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Among the many important cases future Supreme Court Justice Thurgood Marshall argued in front of the nation’s High Court, “Garner v. Louisiana” stands out.

On December 11, 1961, the Supreme Court ruled unanimously that peaceful “sit-in” protesters could not be convicted under the state’s “disturbing the peace” law.

Inspired by the acts of Black students in Greensboro, N.C. in February 1960, a group of Southern University students staged peaceful sit-in protests around Louisiana, most notably at Sitman’s Drug Store in Baton Rouge. The students were asked to leave, which they refused to do and they were arrested for potentially causing alarm and for disturbing the peace.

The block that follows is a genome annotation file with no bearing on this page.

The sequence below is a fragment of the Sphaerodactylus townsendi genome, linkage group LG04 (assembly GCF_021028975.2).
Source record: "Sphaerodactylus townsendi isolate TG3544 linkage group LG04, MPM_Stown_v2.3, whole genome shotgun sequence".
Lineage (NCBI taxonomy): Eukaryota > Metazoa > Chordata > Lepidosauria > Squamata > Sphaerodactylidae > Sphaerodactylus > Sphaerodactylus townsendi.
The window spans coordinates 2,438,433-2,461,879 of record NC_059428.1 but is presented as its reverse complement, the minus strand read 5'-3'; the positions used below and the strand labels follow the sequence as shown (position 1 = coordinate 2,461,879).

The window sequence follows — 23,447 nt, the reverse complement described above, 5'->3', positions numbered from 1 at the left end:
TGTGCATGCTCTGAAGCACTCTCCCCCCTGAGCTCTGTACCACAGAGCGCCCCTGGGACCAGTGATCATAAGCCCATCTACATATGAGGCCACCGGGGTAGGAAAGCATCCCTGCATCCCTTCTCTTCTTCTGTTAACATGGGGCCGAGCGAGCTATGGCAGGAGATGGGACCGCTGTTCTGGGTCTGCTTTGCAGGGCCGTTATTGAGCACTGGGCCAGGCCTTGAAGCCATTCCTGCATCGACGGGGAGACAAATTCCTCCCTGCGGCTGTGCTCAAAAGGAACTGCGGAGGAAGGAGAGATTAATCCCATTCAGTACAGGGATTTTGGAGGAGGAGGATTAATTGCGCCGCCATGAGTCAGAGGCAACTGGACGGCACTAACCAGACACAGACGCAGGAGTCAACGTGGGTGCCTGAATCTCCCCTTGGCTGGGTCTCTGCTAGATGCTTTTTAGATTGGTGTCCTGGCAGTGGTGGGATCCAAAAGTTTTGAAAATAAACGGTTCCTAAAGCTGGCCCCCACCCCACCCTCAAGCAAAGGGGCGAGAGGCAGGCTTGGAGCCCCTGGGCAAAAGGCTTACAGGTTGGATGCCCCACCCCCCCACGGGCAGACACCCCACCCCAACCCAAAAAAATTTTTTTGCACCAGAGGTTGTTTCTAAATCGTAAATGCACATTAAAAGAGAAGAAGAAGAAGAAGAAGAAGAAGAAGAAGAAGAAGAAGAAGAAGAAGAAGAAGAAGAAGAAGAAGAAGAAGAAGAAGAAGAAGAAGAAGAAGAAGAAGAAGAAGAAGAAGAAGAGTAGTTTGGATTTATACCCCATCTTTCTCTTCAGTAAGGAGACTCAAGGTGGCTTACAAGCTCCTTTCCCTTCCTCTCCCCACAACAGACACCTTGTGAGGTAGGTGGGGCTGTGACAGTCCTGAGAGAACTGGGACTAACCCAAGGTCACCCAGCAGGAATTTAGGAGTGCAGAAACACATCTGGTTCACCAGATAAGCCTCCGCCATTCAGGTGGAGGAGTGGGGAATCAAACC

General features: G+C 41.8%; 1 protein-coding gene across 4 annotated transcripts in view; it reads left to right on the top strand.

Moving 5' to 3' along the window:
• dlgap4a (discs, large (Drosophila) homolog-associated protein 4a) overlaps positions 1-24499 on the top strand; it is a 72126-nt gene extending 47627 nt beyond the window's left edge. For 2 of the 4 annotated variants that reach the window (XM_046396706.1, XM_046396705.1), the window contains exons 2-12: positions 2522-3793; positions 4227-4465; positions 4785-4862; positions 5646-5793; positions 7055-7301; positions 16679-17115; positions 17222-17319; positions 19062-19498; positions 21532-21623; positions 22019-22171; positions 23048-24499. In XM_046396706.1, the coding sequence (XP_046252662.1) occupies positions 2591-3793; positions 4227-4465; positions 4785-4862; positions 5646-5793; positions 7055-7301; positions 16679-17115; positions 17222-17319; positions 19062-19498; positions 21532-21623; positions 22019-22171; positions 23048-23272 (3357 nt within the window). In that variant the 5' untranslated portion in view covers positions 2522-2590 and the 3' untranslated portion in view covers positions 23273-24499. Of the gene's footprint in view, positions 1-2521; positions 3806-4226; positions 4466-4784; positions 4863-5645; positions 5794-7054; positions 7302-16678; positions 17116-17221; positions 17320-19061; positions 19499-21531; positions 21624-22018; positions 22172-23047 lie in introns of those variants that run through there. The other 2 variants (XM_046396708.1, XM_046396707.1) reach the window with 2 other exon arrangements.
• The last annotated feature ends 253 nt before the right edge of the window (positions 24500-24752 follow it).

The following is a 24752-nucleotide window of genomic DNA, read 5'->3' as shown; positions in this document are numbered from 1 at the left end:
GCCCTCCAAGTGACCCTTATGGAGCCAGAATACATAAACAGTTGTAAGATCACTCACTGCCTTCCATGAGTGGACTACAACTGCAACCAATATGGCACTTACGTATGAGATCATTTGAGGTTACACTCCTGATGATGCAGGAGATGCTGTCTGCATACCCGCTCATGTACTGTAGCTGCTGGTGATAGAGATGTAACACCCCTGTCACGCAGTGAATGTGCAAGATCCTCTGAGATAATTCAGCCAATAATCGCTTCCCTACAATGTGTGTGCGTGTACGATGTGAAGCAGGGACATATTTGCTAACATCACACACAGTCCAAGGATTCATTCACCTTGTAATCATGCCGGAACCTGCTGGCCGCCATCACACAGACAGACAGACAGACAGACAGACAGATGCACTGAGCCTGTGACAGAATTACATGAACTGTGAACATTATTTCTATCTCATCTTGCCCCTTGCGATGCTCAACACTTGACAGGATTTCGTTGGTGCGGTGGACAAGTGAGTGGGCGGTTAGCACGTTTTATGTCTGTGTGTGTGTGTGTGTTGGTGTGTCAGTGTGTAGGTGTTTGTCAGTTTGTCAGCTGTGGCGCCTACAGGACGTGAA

The NAACP stepped in to defend the students, with President John F. Kennedy’s Justice Department filing a legal brief in support of the students. The justices ruled 9-0 that the students did not violate any law and were protected by the 14th Amendment of the U.S. Constitution. However, the 16 students were all expelled for their roles in the protests.

In 2004, all 16 students were awarded honorary degrees and the state legislature later passed a resolution to honor the group. Many historians view “Garner v. Louisiana” as one of the pivotal cases ahead of the landmark Civil Rights Act of 1964.

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